Digital Rights Management (DRM) software has been a rising trend. Once again though the anti-piracy measures has hit a new low. The latest expansion for Microsoft Flight Simulator X contains “Chrome Password Dump”. A program that can steal usernames and passwords.
DRM software in gaming is by no means a new technology. Generally used to discourage piracy, DRM has come under fire for numerous reasons. Increased money and manpower for DRM drives up prices. DRM can require always online players, meaning a less than perfect connection can kick you out of a game. DRM can also incorrectly attribute paying customers as pirates and render their games unusable.
Some people even suggest the rise of DRM may encourage some paying customers to buy pirated games to avoid it. Overall, not the best reputation. But why would the developer, Flight Sim Labs, go so far as to take user information?
It all started with a Reddit post on the flightsim subreddit. The original poster found the malicious file in the installer for the A-320X expansion for Microsoft Flight Simulator X. Being a trusted installer of a well-received game, it seemed to be some sort of crazy mistake. Why else would such a game include a piece of a malware? Well, apparently as a weapon in the fight against piracy.
In a post clarifying their position, FSLabs Technical Director Lefteris Kalamaras claimed that only the pirates should be worried. “There are no tools used to reveal any sensitive information of any customer who has legitimately purchased our products.” said Kalamaras in his post. “We all realize that you put a lot of trust in our products and this would be contrary to what we believe.” He also claimed that the original poster had obtained the game illegally.
The offending programme is a simple text.exe file, located in the installer file. Upon installation of the game, a serial number must be applied. FSLabs has blacklisted some numbers common to piracy sites such as ThePirateBay. When one of these numbers is used, the executable file runs and sends the private information to FSLabs. Kalamaras intends to use such information in FSLab’s “ongoing legal battles against such criminals”. Having said that, whether or not such evidence is even admissible in a court of law is not clear.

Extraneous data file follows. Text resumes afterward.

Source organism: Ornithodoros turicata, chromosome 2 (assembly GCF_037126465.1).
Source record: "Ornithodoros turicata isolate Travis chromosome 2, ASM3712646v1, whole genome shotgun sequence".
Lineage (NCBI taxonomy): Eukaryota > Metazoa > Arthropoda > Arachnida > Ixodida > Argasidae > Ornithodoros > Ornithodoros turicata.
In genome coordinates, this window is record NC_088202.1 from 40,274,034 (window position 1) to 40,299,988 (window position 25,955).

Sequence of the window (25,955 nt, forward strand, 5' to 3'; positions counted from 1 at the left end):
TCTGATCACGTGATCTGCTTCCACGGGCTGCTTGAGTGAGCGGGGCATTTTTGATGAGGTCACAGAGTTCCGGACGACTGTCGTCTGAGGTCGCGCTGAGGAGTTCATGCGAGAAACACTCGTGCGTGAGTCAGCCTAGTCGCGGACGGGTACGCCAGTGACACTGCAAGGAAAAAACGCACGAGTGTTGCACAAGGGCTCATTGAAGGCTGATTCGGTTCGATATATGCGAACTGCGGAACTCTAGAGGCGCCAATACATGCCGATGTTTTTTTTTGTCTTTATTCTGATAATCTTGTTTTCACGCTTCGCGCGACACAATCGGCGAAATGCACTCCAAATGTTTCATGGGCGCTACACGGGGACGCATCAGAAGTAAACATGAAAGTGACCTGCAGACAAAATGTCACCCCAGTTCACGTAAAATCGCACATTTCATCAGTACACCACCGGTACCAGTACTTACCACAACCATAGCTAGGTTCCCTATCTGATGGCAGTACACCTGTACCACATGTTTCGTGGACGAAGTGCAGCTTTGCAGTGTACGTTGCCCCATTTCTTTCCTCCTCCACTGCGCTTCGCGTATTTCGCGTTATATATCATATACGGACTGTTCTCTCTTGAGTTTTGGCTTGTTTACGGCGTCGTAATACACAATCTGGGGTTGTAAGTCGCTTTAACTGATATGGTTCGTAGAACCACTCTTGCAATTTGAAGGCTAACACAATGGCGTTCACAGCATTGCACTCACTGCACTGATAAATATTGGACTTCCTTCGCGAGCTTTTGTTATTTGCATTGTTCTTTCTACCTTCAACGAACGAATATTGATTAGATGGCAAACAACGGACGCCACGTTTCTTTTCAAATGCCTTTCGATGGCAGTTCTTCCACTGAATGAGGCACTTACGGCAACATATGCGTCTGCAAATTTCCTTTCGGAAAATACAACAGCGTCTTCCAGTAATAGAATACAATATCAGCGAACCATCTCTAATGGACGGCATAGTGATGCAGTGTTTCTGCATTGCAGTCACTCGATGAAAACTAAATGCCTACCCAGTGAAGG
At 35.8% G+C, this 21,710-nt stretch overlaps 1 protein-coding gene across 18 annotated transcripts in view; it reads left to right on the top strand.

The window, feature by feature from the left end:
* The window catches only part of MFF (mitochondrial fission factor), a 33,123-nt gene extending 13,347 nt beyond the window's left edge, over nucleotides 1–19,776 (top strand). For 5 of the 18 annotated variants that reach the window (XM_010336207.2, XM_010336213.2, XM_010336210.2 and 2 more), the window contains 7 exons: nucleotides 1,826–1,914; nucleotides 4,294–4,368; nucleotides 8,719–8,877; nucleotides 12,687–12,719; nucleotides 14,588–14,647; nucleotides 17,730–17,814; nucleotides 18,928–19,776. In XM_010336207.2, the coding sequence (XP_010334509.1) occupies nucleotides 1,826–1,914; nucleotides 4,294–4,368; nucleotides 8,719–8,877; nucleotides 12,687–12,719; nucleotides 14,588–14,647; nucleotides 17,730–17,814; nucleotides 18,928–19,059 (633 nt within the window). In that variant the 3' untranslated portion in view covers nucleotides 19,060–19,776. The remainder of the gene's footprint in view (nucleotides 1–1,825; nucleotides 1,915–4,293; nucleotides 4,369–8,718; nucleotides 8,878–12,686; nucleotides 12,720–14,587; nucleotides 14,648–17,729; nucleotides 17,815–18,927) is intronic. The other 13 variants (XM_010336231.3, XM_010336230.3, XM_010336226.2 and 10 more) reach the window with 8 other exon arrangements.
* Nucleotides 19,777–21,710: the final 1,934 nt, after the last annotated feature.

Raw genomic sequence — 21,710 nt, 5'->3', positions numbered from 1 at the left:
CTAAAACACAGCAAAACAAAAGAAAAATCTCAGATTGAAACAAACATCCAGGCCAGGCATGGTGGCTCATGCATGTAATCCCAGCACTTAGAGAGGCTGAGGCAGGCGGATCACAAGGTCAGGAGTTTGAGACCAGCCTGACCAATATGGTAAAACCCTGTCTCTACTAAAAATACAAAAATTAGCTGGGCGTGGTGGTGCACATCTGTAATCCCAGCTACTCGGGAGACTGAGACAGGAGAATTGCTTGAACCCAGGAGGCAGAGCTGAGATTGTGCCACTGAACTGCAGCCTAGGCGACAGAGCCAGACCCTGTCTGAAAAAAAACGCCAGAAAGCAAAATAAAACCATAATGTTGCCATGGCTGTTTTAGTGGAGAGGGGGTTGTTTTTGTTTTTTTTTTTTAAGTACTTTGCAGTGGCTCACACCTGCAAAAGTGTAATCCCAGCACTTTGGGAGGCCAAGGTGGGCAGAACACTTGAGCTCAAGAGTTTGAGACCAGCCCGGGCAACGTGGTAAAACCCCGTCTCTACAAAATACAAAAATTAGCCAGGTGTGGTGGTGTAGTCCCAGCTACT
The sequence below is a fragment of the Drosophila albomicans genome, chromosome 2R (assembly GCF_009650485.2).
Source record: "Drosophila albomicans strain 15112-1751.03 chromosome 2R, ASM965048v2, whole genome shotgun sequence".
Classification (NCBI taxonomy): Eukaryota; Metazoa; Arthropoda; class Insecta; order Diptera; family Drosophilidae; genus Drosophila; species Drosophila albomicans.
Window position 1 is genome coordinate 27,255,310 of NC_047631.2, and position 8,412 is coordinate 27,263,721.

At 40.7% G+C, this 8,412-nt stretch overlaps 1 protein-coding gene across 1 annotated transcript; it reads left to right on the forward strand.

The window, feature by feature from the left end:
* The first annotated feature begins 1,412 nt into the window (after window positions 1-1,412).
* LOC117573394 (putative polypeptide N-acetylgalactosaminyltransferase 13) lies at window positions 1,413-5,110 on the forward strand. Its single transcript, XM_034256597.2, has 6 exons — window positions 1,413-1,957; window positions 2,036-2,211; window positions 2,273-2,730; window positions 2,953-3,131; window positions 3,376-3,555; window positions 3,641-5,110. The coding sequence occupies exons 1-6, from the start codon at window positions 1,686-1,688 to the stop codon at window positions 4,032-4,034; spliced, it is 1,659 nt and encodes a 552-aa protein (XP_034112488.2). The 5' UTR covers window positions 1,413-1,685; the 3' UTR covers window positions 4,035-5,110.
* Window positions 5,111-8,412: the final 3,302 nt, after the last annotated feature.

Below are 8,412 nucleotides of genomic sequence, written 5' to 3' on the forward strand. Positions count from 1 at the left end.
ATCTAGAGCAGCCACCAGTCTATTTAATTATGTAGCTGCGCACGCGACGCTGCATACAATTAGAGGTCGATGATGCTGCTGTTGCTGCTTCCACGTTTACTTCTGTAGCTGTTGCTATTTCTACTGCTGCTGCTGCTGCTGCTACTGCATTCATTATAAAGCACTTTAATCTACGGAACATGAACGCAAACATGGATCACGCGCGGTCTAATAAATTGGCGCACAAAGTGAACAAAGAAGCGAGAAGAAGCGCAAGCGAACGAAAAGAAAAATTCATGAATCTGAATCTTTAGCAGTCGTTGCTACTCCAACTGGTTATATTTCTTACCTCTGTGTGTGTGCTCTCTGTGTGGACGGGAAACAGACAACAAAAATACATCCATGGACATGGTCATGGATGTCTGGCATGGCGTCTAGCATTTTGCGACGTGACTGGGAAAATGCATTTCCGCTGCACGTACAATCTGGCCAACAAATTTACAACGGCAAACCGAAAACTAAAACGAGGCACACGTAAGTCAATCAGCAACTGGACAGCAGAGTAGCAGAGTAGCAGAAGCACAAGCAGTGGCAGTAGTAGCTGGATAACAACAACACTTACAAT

Of course, there has been a negative response to such a brazen use of DRM to catch offenders out. FSLabs whilst intending to catch pirates did not disclose information regarding their installer prior to launch. Customers have voiced their outrage and Kalamaras has talked to the press regarding the backlash. In an interview he said he is quite aware that this didn’t sit well with the fans. Whilst he still thought the intent to stop pirates was worth the backlash, he still sympathises with the customers hurt by this move.
In the blowback, customers have been given options to avoid any potential issues. Many people have requested refunds, and Kalamaras has indicated he is willing to offer refunds for the next few weeks. Otherwise, new customers wishing to avoid the malware altogether can now use a test.exe-free clean installer.